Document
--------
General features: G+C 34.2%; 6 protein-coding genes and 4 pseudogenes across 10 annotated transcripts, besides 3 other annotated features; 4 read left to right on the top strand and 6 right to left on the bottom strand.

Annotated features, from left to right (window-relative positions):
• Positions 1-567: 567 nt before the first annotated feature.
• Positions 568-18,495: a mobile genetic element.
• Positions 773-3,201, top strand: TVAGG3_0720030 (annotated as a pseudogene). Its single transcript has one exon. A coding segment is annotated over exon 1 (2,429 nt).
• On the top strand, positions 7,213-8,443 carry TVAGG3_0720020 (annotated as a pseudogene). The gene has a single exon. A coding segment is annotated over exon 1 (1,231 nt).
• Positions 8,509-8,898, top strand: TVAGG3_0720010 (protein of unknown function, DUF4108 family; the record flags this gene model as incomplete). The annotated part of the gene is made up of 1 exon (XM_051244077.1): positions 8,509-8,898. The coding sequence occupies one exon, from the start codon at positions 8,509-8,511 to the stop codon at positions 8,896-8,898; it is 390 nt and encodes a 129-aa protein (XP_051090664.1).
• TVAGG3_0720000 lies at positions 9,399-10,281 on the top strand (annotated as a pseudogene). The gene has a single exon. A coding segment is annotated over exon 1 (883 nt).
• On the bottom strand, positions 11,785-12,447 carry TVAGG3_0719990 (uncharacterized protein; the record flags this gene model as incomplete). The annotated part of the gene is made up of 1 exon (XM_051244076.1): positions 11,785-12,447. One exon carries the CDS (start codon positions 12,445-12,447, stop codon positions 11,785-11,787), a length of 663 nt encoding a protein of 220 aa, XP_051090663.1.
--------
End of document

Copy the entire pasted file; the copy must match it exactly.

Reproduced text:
General features: G+C 34.2%; 6 protein-coding genes and 4 pseudogenes across 10 annotated transcripts, besides 3 other annotated features; 4 read left to right on the top strand and 6 right to left on the bottom strand.

Annotated features, from left to right (window-relative positions):
• Positions 1-567: 567 nt before the first annotated feature.
• Positions 568-18,495: a mobile genetic element.
• Positions 773-3,201, top strand: TVAGG3_0720030 (annotated as a pseudogene). Its single transcript has one exon. A coding segment is annotated over exon 1 (2,429 nt).
• On the top strand, positions 7,213-8,443 carry TVAGG3_0720020 (annotated as a pseudogene). The gene has a single exon. A coding segment is annotated over exon 1 (1,231 nt).
• Positions 8,509-8,898, top strand: TVAGG3_0720010 (protein of unknown function, DUF4108 family; the record flags this gene model as incomplete). The annotated part of the gene is made up of 1 exon (XM_051244077.1): positions 8,509-8,898. The coding sequence occupies one exon, from the start codon at positions 8,509-8,511 to the stop codon at positions 8,896-8,898; it is 390 nt and encodes a 129-aa protein (XP_051090664.1).
• TVAGG3_0720000 lies at positions 9,399-10,281 on the top strand (annotated as a pseudogene). The gene has a single exon. A coding segment is annotated over exon 1 (883 nt).
• On the bottom strand, positions 11,785-12,447 carry TVAGG3_0719990 (uncharacterized protein; the record flags this gene model as incomplete). The annotated part of the gene is made up of 1 exon (XM_051244076.1): positions 11,785-12,447. One exon carries the CDS (start codon positions 12,445-12,447, stop codon positions 11,785-11,787), a length of 663 nt encoding a protein of 220 aa, XP_051090663.1.